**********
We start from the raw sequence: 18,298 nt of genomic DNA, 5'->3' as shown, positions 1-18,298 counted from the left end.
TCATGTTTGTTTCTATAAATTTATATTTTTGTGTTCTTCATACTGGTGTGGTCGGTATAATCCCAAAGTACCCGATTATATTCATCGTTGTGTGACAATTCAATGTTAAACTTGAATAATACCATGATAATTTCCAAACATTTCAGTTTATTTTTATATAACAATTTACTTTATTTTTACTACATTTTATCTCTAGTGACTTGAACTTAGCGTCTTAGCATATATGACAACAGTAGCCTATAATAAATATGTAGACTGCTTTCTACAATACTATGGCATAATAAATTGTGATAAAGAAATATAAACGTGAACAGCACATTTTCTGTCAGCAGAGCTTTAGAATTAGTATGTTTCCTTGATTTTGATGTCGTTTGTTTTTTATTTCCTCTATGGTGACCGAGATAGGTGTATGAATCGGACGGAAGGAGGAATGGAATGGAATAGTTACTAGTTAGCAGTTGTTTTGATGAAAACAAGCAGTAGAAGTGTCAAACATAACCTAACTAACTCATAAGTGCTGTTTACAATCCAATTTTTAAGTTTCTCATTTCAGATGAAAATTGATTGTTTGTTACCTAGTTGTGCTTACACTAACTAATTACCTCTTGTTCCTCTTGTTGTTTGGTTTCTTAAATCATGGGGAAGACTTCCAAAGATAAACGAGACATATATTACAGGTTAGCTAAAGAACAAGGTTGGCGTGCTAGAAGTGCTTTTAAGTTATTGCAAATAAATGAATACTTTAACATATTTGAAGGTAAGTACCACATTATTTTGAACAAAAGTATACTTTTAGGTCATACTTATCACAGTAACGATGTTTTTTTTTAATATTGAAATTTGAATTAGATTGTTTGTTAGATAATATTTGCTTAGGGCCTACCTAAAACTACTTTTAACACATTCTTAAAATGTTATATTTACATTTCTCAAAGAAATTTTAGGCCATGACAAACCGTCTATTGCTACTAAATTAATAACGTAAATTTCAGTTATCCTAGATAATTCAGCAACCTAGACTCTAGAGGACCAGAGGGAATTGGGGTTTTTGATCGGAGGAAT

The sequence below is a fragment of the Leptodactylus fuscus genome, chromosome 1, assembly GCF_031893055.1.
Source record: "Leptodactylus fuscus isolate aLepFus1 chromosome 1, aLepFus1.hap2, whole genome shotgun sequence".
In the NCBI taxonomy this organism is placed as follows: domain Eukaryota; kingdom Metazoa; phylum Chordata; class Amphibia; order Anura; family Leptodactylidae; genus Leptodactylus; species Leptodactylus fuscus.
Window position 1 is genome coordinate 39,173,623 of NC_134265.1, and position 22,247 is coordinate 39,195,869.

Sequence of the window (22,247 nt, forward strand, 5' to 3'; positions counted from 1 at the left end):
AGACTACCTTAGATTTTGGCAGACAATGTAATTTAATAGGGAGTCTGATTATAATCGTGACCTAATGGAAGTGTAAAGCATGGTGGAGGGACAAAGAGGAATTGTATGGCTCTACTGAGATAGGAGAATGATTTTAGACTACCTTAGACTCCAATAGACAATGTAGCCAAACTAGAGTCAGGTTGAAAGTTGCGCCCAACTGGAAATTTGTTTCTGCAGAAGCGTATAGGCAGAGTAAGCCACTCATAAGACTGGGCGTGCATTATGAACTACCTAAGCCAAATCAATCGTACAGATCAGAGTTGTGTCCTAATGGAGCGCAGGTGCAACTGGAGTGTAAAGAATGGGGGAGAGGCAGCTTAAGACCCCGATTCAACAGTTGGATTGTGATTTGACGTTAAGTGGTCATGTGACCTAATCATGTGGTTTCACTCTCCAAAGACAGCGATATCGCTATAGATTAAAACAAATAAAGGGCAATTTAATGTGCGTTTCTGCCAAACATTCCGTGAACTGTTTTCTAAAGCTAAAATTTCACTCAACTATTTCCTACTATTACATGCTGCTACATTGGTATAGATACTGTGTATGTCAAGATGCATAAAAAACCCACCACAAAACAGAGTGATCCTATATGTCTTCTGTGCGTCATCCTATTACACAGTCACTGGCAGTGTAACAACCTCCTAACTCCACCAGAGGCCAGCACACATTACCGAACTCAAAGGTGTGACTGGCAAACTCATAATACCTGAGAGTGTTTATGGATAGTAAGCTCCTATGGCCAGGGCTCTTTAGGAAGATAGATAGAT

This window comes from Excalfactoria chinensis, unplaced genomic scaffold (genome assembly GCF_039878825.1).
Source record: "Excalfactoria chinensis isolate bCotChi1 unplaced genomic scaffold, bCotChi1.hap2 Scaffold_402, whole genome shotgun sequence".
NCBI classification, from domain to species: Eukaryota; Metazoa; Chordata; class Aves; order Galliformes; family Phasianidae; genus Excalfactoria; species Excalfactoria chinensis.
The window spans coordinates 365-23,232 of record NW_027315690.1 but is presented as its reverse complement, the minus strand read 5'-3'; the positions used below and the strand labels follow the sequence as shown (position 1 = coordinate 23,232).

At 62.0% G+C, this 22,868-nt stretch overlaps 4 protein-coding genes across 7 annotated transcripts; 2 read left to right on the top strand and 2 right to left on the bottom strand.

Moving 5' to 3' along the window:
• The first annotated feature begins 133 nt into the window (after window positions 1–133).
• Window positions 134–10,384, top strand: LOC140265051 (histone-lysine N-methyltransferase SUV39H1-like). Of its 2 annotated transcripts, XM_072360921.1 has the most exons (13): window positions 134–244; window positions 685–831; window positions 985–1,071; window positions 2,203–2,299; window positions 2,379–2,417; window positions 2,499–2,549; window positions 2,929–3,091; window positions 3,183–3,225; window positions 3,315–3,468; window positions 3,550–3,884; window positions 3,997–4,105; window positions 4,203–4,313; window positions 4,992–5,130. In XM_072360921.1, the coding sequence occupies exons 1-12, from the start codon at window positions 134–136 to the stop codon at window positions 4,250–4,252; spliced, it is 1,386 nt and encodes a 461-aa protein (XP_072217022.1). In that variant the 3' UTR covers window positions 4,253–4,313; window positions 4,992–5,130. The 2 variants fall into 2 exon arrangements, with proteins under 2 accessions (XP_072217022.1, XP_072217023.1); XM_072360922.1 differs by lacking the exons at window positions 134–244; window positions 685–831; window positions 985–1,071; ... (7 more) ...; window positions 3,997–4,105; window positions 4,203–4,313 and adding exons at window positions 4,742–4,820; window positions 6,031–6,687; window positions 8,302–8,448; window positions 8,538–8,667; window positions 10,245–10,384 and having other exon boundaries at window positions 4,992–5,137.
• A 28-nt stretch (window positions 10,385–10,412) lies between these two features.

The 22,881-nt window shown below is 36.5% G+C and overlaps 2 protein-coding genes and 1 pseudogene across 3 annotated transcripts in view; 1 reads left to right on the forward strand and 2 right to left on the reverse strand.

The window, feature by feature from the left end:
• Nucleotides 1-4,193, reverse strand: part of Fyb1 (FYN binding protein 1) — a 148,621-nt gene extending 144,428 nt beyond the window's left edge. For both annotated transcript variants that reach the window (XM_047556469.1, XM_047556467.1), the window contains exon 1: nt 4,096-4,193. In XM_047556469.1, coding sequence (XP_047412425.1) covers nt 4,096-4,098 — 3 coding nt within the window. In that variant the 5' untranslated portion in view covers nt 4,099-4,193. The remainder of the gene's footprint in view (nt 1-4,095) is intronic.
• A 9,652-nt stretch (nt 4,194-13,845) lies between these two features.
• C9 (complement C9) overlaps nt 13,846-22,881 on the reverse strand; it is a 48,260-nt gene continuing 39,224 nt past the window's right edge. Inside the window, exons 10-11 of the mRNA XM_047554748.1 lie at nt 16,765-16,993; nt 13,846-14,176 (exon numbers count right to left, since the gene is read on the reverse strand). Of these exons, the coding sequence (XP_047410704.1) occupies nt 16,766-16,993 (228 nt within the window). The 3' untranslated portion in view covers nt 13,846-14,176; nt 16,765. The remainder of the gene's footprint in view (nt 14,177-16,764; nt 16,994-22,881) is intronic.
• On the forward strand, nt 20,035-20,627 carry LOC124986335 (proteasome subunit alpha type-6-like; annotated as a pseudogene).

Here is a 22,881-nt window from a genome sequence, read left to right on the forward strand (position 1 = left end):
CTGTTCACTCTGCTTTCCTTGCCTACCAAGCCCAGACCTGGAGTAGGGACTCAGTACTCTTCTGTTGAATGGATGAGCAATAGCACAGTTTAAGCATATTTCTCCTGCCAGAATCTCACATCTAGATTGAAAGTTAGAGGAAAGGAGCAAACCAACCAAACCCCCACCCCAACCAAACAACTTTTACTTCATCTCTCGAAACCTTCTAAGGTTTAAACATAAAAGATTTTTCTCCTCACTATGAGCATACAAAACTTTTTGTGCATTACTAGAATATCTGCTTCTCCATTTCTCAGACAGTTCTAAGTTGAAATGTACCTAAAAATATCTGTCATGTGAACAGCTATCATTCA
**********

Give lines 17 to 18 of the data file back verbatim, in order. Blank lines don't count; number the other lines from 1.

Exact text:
• A 28-nt stretch (window positions 10,385–10,412) lies between these two features.

The 22,881-nt window shown below is 36.5% G+C and overlaps 2 protein-coding genes and 1 pseudogene across 3 annotated transcripts in view; 1 reads left to right on the forward strand and 2 right to left on the reverse strand.